Fit vs. fat: Pay more heed to the former than the latter

17 Oct

Could it be the carbs in a shrimp and crab po’ boy that are impacting my weight? Naaaaahhhh. But it sure tasted good after a 9-mile run.

Perhaps the biggest challenge in the last weeks of the buildup to my fall marathon has been maintaining a steady weight.

For my spring marathon, I got down to a 10- or 20-year low: 188 pounds. I attribute at least part of the credit for my marathon PR this spring to being at that weight lowpoint.

I was able to maintain that weight for most of the summer, but in the past six weeks or so, the scales have steadily crept up to about 197.

I have tried to eat healthy. I have tried to limit intake. But I’ve had mixed success with both attempts.

I did record more long runs for this training session than any other I’ve done in the past three or four years. In the past 10 weeks, I’ve logged 5 runs of 18 miles or longer. There have been numerous other runs in the 12-16 mile range.

And long training runs require fuel. I’ve been starved. And I’ve craved pure carbs. Between the snacks and the adult beverages, I have a pretty good idea why my weight has been on the upswing.

This weight gain has been weighing heavily on my mind — pun intended. Not only do I want to run well, I want to maintain a certain level of fitness and good health. I haven’t liked watching my weight climb higher.

So I was pleased when I read a blog where Dr. Michael Joyner, in reviewing a recent study, related that “remaining fit and active can trump a lot of the negative health risks associated with obesity.”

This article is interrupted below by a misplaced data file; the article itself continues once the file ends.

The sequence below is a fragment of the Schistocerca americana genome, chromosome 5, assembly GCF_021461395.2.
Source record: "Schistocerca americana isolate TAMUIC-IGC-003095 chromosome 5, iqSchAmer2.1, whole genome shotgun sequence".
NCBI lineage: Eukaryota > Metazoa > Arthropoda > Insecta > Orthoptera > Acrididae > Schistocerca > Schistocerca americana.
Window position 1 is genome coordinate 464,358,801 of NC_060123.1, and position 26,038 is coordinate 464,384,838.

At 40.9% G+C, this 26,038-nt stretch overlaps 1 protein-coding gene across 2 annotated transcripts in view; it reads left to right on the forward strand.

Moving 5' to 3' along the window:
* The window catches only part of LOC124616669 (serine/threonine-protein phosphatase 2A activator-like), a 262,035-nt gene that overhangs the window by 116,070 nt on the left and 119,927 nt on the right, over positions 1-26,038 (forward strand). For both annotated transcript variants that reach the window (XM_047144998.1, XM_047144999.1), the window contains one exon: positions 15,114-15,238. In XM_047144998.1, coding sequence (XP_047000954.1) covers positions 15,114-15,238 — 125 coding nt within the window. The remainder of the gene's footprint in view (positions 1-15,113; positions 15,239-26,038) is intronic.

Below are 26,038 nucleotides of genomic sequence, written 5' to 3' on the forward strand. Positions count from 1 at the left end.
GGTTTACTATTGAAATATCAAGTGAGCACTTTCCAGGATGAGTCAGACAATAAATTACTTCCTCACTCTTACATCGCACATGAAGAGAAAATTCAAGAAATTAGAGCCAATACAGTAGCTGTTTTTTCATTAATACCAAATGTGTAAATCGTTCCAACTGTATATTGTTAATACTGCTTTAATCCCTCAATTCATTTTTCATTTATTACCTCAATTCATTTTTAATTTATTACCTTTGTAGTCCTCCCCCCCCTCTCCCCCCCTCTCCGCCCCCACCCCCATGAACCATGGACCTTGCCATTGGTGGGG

(Disclaimer: According to BMI, I am currently “overweight,” not anywhere near obese. In fact, about 8 years ago, I lost 13 percent of my body weight, and even at my heaviest, I was not obese, according to the BMI calculator. Although I was flirting with it.)

You can read all of Joyner’s blog entry here.

Obesity does put a person at increased risk for a shorter life and increased instances of cardiovascular disease. And that “increased risk is clearly amplified by being unfit,” Joyner wrote.

But he also wrote, “There are all sorts or reasons why being fit and active can trump other risk factors like obesity; less diabetes, blood vessels that stay relaxed, and better blood pressure control to name a few.”

Joyner’s entry also links to a New York Times story that examines the obesity paradox. That story offers two very interesting quotes:

“More often than not, cardiovascular fitness is a far more important predictor of mortality risk than just knowing what you weigh,” said Glenn Gaesser, author of “Big Fat Lies” and director of the Healthy Lifestyles Research Center at Arizona State University.


“Maintaining fitness is good and maintaining low weight is good. But if you had to go off one, it looks like it’s more important to maintain your fitness than your leanness. Fitness looks a little bit more protective,” said Dr. Carl Lavie, medical director of cardiac rehabilitation and prevention at the John Ochsner Heart and Vascular Institute in New Orleans.